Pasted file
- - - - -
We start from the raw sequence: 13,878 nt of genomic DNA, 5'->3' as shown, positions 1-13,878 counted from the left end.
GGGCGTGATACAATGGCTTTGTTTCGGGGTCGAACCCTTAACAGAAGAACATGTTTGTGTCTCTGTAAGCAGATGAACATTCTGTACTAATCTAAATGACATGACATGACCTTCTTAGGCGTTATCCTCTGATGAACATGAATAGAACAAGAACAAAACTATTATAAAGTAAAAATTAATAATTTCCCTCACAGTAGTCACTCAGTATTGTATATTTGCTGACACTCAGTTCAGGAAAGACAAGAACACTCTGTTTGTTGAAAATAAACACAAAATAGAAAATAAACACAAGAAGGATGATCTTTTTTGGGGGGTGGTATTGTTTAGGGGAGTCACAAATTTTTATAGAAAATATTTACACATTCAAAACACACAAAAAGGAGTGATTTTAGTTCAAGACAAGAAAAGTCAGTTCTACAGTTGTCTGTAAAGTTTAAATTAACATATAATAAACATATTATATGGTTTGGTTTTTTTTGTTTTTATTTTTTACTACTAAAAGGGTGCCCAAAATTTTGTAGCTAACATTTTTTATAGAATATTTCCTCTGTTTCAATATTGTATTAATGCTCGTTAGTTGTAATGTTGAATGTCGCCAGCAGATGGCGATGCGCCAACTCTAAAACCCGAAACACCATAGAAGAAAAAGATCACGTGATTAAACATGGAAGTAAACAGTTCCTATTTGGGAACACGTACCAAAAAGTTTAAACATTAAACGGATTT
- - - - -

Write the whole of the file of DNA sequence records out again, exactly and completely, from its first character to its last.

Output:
We start from the raw sequence: 13,878 nt of genomic DNA, 5'->3' as shown, positions 1-13,878 counted from the left end.
GGGCGTGATACAATGGCTTTGTTTCGGGGTCGAACCCTTAACAGAAGAACATGTTTGTGTCTCTGTAAGCAGATGAACATTCTGTACTAATCTAAATGACATGACATGACCTTCTTAGGCGTTATCCTCTGATGAACATGAATAGAACAAGAACAAAACTATTATAAAGTAAAAATTAATAATTTCCCTCACAGTAGTCACTCAGTATTGTATATTTGCTGACACTCAGTTCAGGAAAGACAAGAACACTCTGTTTGTTGAAAATAAACACAAAATAGAAAATAAACACAAGAAGGATGATCTTTTTTGGGGGGTGGTATTGTTTAGGGGAGTCACAAATTTTTATAGAAAATATTTACACATTCAAAACACACAAAAAGGAGTGATTTTAGTTCAAGACAAGAAAAGTCAGTTCTACAGTTGTCTGTAAAGTTTAAATTAACATATAATAAACATATTATATGGTTTGGTTTTTTTTGTTTTTATTTTTTACTACTAAAAGGGTGCCCAAAATTTTGTAGCTAACATTTTTTATAGAATATTTCCTCTGTTTCAATATTGTATTAATGCTCGTTAGTTGTAATGTTGAATGTCGCCAGCAGATGGCGATGCGCCAACTCTAAAACCCGAAACACCATAGAAGAAAAAGATCACGTGATTAAACATGGAAGTAAACAGTTCCTATTTGGGAACACGTACCAAAAAGTTTAAACATTAAACGGATTT